You want to feel your best. And we want to help. Get started by reviewing your member handbook to make sure you understand your health plan. Then, to get the most out of your plan, click on the links below to learn more about all of your benefits.
Understanding your benefits
Your health is important to us. That’s why we want to be sure you and your family get the medical care you need. Covered services are listed below. To learn more, please read your Member Handbook.
Your PCP and case manager will help you get the health care and long-term care services you need. Below is a list of covered services. You can also view a list of non-covered services and benefit changes. There may be some limitations based on AHCCCS rules and policies. If you have Medicare, read the Medicare handbook called “Other Things You Should Know About Medicare” to find out which services are covered.
Long Term Care services
- Nursing homes
- Home- and community-based services
- Adult day health care
- Attendant care
- Spouse attendant care
- Self-directed attendant care
- Day treatment and training
- Emergency alert systems
- Home delivered meals
- Home health services
- Homemaker services
- Home modifications
- Personal care
- Respite and group respite care
- Alternative residential settings
- Adult foster care
- Assisted living home
- Assisted living center
- Alzheimer’s treatment assistive living
- Behavioral health level II and III
- Rural substance abuse transitional agency
- Therapeutic Home Care – adult and child
- Traumatic brain injury homes
- Hospital care
- Doctor office visits, including specialists
- Routine physical exams
- Health risk assessments and screening
- Nutritional assessments
- Laboratory and X-ray
- Durable medical equipment and supplies
- Medications on Mercy Care Plan’s list of covered medicines. Members with Medicare will receive their medications from Medicare Part D.
- Emergency care
- Care to stabilize you after an emergency
- Rehabilitation services, including occupational, speech, physical and respiratory therapy
- Routine immunizations
- Medically necessary organ and tissue transplants and related prescriptions
- Kidney dialysis
- Emergency and pre-transplant dental services; medically necessary dentures
- Medically necessary foot care
- Maternity care (prenatal, labor and delivery, postpartum)
- Family planning services
- Behavioral health services and settings
- Medically necessary transportation to and from required medical services; emergency transportation
- Outpatient surgery and anesthesia
- Audiology services
- Cataract removal; medically necessary vision services
- Medical foods, with limitations
- Urgent care
Additional services for children (under 21)
- Routine preventive dental services, including oral health screenings, cleanings, fluoride treatments, dental sealants, oral hygiene education, X-rays, fillings, extractions and other medically necessary procedures and therapeutic and emergency dental services
- Vision services, including exams and prescriptive lenses
- Regular checkups and immunizations
- Chiropractic services
- Children’s rehabilitative services
- Conscious sedation
- Incontinence briefs, with limitations
Additional services for Qualified Medicare Beneficiaries (QMBs)
Any service covered by Medicare but not by AHCCCS.
- Chiropractic services
Your guide to getting the care you need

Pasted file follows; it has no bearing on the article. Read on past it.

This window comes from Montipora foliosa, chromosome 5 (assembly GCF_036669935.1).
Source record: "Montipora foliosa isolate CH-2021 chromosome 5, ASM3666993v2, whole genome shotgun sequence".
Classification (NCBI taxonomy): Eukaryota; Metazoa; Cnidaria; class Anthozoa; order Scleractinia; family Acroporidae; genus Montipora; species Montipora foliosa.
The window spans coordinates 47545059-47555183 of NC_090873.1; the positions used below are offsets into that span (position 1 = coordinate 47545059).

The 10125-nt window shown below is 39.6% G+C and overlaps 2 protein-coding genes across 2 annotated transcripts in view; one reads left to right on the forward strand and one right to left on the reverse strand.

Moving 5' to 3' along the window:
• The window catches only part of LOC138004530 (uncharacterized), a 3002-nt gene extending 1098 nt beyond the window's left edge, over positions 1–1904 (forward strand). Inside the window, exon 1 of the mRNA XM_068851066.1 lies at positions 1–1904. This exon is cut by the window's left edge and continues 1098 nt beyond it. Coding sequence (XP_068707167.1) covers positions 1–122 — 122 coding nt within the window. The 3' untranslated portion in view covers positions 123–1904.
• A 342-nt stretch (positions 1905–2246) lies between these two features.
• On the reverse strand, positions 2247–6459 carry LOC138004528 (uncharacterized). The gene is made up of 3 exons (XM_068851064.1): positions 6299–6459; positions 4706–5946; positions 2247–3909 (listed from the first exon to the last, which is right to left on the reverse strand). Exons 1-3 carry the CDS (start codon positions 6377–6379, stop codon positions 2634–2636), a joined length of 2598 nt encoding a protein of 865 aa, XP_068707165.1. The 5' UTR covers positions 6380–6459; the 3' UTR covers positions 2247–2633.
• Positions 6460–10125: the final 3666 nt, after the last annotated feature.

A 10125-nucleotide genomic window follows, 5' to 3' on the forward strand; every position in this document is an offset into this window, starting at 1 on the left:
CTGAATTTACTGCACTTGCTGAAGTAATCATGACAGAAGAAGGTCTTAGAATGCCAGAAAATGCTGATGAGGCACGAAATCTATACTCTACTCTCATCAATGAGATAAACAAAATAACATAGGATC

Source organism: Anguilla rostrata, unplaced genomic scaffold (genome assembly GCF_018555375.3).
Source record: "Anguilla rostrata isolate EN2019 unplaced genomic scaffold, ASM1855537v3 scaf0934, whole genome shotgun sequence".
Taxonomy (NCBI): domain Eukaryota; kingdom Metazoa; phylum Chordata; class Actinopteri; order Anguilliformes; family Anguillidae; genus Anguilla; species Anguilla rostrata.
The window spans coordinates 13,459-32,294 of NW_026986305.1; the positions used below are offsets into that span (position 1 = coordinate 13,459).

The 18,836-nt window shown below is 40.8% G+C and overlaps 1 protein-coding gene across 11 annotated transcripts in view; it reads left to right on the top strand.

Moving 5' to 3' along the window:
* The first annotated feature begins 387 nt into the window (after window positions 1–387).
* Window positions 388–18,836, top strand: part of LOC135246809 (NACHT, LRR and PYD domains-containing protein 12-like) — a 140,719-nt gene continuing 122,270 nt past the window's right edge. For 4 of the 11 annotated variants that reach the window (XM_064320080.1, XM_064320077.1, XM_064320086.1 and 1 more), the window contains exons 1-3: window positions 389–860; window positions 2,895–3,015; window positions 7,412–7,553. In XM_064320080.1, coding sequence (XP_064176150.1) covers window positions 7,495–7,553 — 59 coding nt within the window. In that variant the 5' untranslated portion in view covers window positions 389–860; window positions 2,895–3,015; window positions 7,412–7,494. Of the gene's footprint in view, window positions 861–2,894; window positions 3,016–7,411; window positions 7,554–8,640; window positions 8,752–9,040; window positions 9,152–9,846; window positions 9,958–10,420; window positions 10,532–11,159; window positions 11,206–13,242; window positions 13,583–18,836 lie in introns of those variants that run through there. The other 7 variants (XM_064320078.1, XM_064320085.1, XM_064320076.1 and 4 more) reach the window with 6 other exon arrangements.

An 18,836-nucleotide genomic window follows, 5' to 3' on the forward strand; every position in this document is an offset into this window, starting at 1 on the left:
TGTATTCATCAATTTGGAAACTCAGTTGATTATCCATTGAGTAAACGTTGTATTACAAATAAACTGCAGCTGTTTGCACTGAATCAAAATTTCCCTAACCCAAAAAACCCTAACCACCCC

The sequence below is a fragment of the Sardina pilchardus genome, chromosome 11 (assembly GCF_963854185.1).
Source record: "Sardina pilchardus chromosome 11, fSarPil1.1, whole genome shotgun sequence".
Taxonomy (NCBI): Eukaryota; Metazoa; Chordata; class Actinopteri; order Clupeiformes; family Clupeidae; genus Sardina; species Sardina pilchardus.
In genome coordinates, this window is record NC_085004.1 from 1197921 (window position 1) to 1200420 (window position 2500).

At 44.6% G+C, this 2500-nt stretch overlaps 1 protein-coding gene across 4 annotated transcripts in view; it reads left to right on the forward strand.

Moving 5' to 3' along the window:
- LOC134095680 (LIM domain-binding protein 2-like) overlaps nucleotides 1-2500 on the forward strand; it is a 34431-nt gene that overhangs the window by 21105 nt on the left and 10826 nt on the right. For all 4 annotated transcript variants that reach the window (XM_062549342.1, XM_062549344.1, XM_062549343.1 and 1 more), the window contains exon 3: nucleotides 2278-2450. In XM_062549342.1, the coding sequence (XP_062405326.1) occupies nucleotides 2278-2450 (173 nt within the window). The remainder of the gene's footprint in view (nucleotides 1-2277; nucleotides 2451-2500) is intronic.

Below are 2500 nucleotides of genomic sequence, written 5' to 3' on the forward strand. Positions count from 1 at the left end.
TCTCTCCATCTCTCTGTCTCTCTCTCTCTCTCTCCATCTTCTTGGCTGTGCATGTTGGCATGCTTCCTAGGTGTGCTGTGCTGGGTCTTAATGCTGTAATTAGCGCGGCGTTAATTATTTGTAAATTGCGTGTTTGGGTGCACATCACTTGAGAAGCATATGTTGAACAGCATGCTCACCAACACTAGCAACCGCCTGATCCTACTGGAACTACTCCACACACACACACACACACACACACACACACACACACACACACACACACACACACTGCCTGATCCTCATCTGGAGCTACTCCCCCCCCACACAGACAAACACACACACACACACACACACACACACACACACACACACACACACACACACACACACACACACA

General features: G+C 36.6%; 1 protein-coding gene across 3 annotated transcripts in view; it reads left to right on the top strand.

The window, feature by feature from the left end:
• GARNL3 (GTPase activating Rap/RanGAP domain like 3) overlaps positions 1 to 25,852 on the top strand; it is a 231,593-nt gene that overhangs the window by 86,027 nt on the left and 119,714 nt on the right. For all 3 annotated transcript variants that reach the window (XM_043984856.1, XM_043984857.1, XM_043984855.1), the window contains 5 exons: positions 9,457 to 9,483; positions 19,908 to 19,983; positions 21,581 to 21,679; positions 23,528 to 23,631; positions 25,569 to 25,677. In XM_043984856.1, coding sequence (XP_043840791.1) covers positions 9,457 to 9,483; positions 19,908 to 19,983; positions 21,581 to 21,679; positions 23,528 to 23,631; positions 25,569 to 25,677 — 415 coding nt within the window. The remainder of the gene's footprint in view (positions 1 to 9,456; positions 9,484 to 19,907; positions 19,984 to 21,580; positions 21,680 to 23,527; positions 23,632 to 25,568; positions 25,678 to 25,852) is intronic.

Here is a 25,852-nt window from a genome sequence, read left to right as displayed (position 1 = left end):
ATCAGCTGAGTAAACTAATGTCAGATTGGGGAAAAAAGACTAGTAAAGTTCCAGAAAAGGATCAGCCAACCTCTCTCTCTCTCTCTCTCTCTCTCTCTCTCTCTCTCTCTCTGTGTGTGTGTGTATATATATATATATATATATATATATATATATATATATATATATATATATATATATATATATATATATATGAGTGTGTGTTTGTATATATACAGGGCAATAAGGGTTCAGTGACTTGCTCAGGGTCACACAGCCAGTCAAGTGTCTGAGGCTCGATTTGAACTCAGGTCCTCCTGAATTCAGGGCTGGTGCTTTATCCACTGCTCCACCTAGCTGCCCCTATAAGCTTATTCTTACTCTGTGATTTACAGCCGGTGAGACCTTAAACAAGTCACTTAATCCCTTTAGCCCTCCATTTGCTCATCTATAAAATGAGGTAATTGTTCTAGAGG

Trying to learn how to get the care and services you need? Your Member Handbook can help.
- 2017-2018 Member Handbook (English | Español)
- 2016-2017 Member Handbook (English | Español)
- 2015-2016 Member Handbook (English | Español)
- 2014-2015 Member Handbook (English | Español)
Here you’ll find:
- Important phone numbers
- Your rights and responsibilities as a member
- Which services are covered and which are not
- Information on how to get the care you need
- How to get help with appointments
- Tips to keep you healthy
You can also call Member Services to get a printed Member Handbook. You can reach Member Services at:
- 602-263-3000 or 1-800-624-3879, Hearing Impaired (TTY/TDD) 711
- Click on the "Contact Us" link on the Home Page
Looking for an advance directive or other form? You can download any of the forms below at no cost.
- Living Will
- Durable Health Care Power of Attorney
- Mental Health Care Power of Attorney (POA)
- Pre-Hospital Medical Care Directive (Do Not Resuscitate)
- Privacy Request Form (English | Español)
- Removal of Authorization Previously Given to Mercy Care Plan (English | Español)
- Request for an Accounting of Disclosures of Protected Health Information (PHI) (English | Español)
- Protected Health Information (PHI) Access Request (English | Español)
- Authorization to Release Psychotherapy Notes (English | Español)
- Authorization to Release Protected Health Information (PHI) (English | Español)
Case Management/Disease Management
When you become a member of Mercy Care Plan Long Term Care, you are assigned a case manager. You will receive case management services for as long as you stay on the ALTCS program. Your case manager will work with you, your guardian and your doctor to help decide which services will best meet your needs.
Learn more about:
The role of the case manager
Case managers visit members in their homes and assess the member’s needs. Families are encouraged to help with the assessment.
These visits are held based on where the member lives:
- If the member lives in a nursing home, the case manager visits every six months.
- If the member lives in an assisted-living facility, the case manager visits every three months.
- If the member lives in his or her own home, or family home in the community, the case manager visits every three months.
- Members who are not using ALTCS services need to have one face-to-face visit each year and a phone call every three months. However, a member can call their case manager any time service is needed. Please call the case manager right away to schedule a face-to-face assessment if needed.
If the case manager is not visiting as often as shown above, please call us immediately and we will help.
Once the assessment is done, the case manager, member and family talk about how to meet the member’s needs. Remember that ALTCS services are to help add to the care that is already being provided. It is never meant to completely take away family involvement.
Case managers will never force a member to move to any setting against their or their families’ wishes*. We will always work with the member and family to have the member live in the setting that will meet their needs. If the family and member are ready to move to an assisted-living or nursing home, the case manager will help. If the member wants to stay at home with support services, we will gladly work to find services to meet their needs.